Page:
Could we see $2 gas in Europe in 2020? That was the title of an analytical commentary published on the Oxford Institute of Energy Studies website back in October 2019.
Just two years on, and the price of gas is tipping $7. What happened to make that question so redundant?
In 2019, both of the European gas price benchmarks — UK National Balance Point (NBP) and Dutch Title Transfer Facility (TTF) — went below the $4 per 1 million British thermal units (Mmbtu), as the oversupply of Liquified Natural Gas (LNG) from the US surged towards the European market.
Natural gas prices in Europe began to rise slowly from December 2020 and by April 2021 they had already reached the October 2019 level (around $7 per 1 Mmbtu, or €20 per 1 MWh). However, the price did not then stabilize and the market got even tighter. From April to October 2021 the price of the TTF futures for November 2021 delivery surged by more than 350 percent.
On 1 October 2021, the prices for UK and TTF gas futures for the November 2021 shipment closed at $33 and $32 per Mmbtu, compared to the closing prices of $7 and $6.5 per Mmbtu on 7 October 2021, respectively.
Two years on from speculation that gas could drop to $2, is the more pertinent question now, given the exponential rise in prices: Could we see $50 gas in Europe in 2022?
Either answer to this question contains worrying consequences. If the price does continue to rise, is it because of fundamental factors that the energy market has yet to admit and rationalize?
Conversely, if the cost is only a temporary blip, should the world prepare itself for a bursting bubble which could trigger a new crisis situation in either energy markets? With the world economy still getting back on its feet after the pandemic, an energy-fuelled crash could deliver a knock-out blow to fragile states.
Kirill Bakhtin, oil and gas analyst at Moscow-based Sinara Financial Corporation, co-led a report on the Russian gas sector which was published last month.
He told Arab News it is harder to perform a health check on the global gas market as it is more fragmented and offers less information than the oil market.
However, Bakhtin did flag up a drop in European gas storage inventories since July — dropping below the average for the last 5 years — as a matter of concern.
Bakhtin said there was a “combination of several factors” behind the dramatic gas market price rise, explaining: “First, the economic recovery after the pandemic; second, the hot summer this year required more electricity for air conditioning.
"In addition, gas production in Europe in the first half of 2021 did not increase compared to the first half of 2020, as at a number of fields in the UK and Norway deadlines for maintenance completion were overdue.”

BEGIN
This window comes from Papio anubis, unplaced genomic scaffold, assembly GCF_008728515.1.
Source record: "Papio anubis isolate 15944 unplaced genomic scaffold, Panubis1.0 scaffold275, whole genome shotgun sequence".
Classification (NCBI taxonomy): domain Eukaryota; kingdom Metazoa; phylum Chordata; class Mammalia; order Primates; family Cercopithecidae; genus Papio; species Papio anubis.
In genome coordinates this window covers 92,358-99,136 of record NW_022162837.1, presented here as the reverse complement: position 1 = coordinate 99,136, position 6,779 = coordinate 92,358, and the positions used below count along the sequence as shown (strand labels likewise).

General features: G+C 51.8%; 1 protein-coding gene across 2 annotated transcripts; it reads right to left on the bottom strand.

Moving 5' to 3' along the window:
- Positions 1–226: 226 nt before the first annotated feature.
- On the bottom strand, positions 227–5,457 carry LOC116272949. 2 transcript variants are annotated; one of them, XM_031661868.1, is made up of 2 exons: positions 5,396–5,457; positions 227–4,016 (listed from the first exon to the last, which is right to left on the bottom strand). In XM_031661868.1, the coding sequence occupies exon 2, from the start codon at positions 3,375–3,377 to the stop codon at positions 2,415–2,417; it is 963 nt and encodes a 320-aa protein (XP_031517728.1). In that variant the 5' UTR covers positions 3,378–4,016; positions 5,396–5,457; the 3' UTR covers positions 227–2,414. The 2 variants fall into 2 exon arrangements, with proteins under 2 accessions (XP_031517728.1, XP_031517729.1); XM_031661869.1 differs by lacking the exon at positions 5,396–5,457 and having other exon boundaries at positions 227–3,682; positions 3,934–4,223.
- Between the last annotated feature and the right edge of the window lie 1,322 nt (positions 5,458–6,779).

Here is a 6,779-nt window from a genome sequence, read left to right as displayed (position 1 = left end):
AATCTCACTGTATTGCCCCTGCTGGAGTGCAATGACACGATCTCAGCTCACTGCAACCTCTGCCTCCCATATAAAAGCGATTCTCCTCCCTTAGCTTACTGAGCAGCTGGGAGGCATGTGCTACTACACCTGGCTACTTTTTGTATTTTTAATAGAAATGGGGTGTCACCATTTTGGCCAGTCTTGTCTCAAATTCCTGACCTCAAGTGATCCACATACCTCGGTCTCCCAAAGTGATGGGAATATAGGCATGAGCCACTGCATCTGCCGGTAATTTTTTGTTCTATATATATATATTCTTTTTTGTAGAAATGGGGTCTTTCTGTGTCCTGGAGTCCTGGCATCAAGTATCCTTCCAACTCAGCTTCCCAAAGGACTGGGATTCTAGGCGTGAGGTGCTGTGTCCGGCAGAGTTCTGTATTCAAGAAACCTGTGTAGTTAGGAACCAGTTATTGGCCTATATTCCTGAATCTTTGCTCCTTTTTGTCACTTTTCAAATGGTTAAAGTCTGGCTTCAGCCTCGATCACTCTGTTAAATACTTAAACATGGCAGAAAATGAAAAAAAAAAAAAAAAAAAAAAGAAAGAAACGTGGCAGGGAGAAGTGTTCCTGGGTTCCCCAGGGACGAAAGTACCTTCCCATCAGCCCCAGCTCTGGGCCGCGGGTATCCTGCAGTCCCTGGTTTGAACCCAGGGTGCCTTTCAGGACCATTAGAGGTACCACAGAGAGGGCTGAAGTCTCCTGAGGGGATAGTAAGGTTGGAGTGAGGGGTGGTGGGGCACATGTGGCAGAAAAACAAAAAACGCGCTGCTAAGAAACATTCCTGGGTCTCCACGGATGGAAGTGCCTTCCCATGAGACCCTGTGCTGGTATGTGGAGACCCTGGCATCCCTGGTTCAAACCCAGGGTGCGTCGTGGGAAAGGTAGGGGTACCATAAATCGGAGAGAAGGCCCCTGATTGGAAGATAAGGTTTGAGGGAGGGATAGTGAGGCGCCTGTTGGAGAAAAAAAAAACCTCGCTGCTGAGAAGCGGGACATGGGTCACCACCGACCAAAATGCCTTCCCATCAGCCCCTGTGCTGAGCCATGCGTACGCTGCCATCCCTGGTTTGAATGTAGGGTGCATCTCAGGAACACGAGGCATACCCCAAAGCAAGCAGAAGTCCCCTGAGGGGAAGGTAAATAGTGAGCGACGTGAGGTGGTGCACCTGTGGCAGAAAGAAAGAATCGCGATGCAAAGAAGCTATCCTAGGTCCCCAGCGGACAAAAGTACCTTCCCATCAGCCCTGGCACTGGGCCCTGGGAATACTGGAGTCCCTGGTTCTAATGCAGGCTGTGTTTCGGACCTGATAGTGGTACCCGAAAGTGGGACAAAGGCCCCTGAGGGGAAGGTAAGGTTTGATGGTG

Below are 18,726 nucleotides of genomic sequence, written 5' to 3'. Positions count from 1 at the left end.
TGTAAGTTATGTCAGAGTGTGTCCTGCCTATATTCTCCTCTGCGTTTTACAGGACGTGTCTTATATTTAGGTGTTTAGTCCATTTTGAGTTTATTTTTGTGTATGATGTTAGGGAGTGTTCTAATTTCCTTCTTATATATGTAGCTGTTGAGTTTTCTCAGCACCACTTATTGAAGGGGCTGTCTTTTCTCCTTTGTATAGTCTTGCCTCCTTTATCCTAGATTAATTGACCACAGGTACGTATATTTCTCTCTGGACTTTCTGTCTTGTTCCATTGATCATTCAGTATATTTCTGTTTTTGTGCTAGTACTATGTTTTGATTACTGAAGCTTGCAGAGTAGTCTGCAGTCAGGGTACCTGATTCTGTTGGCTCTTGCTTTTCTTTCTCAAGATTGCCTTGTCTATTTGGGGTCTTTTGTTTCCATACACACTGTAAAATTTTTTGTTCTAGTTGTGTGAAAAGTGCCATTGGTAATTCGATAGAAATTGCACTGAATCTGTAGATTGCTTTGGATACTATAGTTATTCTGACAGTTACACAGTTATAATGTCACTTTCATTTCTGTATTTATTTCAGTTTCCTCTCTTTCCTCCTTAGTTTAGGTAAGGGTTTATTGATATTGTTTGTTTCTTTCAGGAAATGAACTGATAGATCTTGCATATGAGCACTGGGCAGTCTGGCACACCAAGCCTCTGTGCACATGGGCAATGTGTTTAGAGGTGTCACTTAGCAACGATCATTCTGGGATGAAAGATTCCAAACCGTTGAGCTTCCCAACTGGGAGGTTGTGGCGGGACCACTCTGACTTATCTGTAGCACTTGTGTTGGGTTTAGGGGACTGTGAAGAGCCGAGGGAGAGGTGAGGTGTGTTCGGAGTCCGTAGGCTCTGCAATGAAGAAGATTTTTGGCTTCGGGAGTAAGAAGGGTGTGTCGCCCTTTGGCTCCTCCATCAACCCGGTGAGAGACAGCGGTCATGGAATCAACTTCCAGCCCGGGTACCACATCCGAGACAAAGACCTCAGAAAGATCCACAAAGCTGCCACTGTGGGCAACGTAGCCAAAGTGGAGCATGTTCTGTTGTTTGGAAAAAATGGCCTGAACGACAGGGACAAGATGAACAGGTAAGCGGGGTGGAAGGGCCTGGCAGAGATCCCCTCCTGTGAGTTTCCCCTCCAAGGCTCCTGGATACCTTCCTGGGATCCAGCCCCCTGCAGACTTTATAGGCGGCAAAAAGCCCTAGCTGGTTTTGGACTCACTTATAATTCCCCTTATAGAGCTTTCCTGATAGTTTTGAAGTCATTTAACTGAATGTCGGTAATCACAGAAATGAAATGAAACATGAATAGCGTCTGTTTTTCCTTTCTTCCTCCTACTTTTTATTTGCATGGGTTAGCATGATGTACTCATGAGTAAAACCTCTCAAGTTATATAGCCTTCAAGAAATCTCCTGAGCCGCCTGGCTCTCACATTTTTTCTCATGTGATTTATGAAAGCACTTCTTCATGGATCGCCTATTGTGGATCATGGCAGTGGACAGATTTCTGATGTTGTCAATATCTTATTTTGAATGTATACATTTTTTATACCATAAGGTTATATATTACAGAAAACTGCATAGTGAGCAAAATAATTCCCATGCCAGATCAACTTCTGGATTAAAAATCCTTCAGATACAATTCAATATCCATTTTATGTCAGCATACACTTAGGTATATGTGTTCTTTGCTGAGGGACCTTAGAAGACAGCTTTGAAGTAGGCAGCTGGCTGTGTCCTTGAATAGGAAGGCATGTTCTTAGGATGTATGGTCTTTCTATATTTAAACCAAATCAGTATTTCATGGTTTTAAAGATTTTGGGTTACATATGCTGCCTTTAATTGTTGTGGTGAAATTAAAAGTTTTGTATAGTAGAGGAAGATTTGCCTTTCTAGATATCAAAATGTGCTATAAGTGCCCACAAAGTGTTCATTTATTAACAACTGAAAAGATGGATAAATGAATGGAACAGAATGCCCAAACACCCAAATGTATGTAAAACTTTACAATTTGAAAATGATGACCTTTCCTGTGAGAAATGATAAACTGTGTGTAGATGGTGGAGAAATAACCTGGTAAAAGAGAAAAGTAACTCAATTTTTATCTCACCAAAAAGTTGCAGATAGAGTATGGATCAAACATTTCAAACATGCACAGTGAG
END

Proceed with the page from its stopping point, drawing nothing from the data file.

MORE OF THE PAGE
Another important factor was the drop of LNG inflow to Europe as Asian markets were quite simply willing to pay more for gas.
These factors combined saw demand in Europe in the first half of 2021 grow by 14 percent, while domestic production dropped by 11 percent and LNG imports fell by 16 percent.
“Although Europe's total gas imports grew by 13 percent over the first half of 2021, it was not enough to compensate for the growth in demand and losses from the temporarily suspended production,” said Bakhtin.
TTF gas futures on the Intercontinental Exchange show the quotes for the November 2021 shipment have grown more than 5-fold since the beginning of the year, up from €17.6 to €94 per 1 MWh.
In the meantime, prices for the October 2022 shipment, which comes in after the end of the upcoming heating season 2021/2022, stand currently at the level of €44 — representing a more restrained 2.8x growth year-to-date.
Bakhtin argues that this shows the gas deficit, although apparently not as large as this year, will continue into 2022.
He also claimed that the growing price of oil compared to 2018 “allows us to foresee a relatively higher gas price, based on the assumption that the prices for these two energy carriers are correlated.”
Sinara’s long-term house view for the TTF price is $300 per 1,000 cubic meters.
As for the US LNG currently priced on Henry Hub at $5.2 per 1 Mmbtu, it plays the role of a balancing supplier in the global gas market, Bakhtin says. Shipment charges included its current cost in Europe should be $11 per 1 Mmbtu, but in the longer term its cost on delivery to the European market should fall to $8 per 1 Mmbtu, according to Sinara's forecast.
On September 30 the Japan-Korea-Marker (JKM), a benchmark for spot LNG contracts in Asia, rose to $34.47 per Mmbtu, or $100.3 per 1 MWh, which still implies a premium over the TTF. This means the US LNG sellers will still have more incentive to direct their shipments to Asia than to direct it to Europe.
“According to our estimates”, Bakhtin concluded, “the price of gas in Europe is currently at its peak, it will gradually decrease in 2022-23, though it will still be quite high”.